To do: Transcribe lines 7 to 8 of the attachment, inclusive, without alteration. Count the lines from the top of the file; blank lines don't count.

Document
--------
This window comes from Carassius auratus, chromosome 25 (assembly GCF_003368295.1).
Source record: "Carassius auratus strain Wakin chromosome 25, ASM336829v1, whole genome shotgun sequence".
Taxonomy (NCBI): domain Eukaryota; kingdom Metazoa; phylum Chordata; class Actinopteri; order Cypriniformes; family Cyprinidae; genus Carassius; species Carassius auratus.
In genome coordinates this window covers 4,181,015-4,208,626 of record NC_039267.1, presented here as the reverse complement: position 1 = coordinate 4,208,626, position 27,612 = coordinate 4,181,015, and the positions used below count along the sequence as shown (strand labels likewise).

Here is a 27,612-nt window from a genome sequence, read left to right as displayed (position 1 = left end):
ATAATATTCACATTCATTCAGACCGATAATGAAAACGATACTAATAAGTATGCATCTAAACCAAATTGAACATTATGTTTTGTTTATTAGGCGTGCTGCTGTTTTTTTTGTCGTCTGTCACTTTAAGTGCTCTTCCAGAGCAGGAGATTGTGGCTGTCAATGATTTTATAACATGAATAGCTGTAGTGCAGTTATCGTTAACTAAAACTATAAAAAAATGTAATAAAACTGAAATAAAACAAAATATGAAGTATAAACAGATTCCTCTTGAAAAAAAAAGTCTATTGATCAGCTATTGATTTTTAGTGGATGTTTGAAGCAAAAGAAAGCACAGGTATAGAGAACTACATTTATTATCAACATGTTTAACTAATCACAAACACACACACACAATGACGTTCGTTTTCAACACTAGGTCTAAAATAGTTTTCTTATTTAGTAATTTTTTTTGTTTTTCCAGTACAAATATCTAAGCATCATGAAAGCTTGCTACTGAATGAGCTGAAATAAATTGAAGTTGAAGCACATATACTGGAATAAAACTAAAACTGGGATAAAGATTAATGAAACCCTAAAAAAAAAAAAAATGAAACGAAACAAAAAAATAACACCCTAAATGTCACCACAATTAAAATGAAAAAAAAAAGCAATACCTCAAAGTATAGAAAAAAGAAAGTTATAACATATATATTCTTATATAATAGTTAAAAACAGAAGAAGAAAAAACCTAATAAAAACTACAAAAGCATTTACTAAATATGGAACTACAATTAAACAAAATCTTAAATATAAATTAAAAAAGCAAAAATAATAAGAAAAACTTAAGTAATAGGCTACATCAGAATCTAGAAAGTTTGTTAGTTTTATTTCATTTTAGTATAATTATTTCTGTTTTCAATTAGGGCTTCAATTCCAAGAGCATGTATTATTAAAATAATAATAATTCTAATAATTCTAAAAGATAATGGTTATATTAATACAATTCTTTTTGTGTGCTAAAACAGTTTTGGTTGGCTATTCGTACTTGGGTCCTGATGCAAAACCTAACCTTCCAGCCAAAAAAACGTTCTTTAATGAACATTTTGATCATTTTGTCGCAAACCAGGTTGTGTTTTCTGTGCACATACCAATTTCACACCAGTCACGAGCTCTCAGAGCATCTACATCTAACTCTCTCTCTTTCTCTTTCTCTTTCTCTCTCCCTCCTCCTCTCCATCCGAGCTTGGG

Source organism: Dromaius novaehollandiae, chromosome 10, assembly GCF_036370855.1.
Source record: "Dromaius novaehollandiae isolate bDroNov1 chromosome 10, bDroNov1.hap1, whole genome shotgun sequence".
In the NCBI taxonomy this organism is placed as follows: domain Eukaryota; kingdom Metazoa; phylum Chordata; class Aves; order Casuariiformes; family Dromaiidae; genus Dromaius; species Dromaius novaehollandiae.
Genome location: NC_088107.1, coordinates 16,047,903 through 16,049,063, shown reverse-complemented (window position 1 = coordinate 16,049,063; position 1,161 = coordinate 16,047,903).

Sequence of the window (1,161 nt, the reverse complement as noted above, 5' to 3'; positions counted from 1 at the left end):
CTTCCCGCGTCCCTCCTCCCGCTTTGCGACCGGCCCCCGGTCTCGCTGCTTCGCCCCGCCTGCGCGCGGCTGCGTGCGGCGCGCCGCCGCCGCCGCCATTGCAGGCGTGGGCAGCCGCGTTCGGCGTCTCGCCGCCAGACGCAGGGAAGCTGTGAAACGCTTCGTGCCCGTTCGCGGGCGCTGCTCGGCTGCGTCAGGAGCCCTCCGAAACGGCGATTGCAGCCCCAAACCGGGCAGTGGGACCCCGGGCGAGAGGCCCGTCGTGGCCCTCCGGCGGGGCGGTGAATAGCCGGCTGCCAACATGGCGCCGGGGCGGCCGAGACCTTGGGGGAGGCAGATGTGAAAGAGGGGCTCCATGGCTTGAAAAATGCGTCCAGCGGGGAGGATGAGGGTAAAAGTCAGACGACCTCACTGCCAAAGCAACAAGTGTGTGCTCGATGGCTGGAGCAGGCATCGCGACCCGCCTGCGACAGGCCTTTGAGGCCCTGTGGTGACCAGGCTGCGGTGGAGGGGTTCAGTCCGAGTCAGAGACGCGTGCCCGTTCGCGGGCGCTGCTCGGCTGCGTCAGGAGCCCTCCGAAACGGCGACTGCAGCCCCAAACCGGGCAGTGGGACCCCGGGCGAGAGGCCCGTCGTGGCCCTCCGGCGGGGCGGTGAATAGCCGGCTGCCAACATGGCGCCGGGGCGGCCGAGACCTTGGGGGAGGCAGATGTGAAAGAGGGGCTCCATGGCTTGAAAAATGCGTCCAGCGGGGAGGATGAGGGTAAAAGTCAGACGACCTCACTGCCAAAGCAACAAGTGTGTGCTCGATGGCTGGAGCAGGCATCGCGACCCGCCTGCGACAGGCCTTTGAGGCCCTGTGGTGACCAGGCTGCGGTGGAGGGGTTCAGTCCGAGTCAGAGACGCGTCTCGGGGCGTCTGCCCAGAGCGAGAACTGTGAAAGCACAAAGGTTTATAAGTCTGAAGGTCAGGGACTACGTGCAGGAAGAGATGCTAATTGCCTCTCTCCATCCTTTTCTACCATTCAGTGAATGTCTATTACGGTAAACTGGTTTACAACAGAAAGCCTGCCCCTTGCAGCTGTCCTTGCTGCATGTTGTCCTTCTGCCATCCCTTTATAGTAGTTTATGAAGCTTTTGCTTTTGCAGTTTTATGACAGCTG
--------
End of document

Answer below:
Source organism: Dromaius novaehollandiae, chromosome 10, assembly GCF_036370855.1.
Source record: "Dromaius novaehollandiae isolate bDroNov1 chromosome 10, bDroNov1.hap1, whole genome shotgun sequence".